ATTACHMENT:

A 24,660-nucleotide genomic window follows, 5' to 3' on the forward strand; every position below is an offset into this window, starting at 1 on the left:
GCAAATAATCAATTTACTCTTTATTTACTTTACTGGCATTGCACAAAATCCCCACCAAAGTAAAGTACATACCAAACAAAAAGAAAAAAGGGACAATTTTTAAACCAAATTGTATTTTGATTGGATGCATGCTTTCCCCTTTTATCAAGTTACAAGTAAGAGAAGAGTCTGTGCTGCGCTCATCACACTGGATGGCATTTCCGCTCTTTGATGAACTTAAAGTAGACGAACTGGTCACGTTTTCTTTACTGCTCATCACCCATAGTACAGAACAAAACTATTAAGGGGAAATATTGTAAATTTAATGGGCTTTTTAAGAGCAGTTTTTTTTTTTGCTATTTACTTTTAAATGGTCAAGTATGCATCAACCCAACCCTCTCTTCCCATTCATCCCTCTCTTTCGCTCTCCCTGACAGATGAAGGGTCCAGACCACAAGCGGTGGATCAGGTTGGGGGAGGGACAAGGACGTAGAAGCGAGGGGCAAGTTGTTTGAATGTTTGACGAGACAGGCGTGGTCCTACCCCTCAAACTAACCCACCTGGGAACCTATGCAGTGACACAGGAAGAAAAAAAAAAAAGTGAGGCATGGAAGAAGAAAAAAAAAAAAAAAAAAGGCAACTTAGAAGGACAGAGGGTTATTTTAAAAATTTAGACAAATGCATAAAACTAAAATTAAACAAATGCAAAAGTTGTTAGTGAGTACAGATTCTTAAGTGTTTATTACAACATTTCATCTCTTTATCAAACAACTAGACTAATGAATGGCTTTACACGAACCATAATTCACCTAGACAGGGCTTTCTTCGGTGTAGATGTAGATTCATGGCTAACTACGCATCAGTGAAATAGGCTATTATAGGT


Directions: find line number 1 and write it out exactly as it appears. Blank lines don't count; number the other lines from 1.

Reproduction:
A 24,660-nucleotide genomic window follows, 5' to 3' on the forward strand; every position below is an offset into this window, starting at 1 on the left: